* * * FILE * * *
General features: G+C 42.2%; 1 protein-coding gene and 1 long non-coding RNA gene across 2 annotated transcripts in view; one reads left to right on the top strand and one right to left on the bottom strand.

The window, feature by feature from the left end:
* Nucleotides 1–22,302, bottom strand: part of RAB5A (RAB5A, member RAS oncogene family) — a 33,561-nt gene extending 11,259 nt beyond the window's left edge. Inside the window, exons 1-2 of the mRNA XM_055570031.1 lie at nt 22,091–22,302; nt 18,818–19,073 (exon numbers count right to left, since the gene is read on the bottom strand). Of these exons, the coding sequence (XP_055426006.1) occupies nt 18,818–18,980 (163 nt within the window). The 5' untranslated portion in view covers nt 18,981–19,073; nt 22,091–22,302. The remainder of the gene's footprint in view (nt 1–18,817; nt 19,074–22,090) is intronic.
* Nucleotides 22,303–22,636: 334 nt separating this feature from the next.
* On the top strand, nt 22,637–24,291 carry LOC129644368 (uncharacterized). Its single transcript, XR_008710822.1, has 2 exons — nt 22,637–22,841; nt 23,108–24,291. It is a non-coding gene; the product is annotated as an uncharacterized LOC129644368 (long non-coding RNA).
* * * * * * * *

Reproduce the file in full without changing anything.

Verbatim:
General features: G+C 42.2%; 1 protein-coding gene and 1 long non-coding RNA gene across 2 annotated transcripts in view; one reads left to right on the top strand and one right to left on the bottom strand.

The window, feature by feature from the left end:
* Nucleotides 1–22,302, bottom strand: part of RAB5A (RAB5A, member RAS oncogene family) — a 33,561-nt gene extending 11,259 nt beyond the window's left edge. Inside the window, exons 1-2 of the mRNA XM_055570031.1 lie at nt 22,091–22,302; nt 18,818–19,073 (exon numbers count right to left, since the gene is read on the bottom strand). Of these exons, the coding sequence (XP_055426006.1) occupies nt 18,818–18,980 (163 nt within the window). The 5' untranslated portion in view covers nt 18,981–19,073; nt 22,091–22,302. The remainder of the gene's footprint in view (nt 1–18,817; nt 19,074–22,090) is intronic.
* Nucleotides 22,303–22,636: 334 nt separating this feature from the next.
* On the top strand, nt 22,637–24,291 carry LOC129644368 (uncharacterized). Its single transcript, XR_008710822.1, has 2 exons — nt 22,637–22,841; nt 23,108–24,291. It is a non-coding gene; the product is annotated as an uncharacterized LOC129644368 (long non-coding RNA).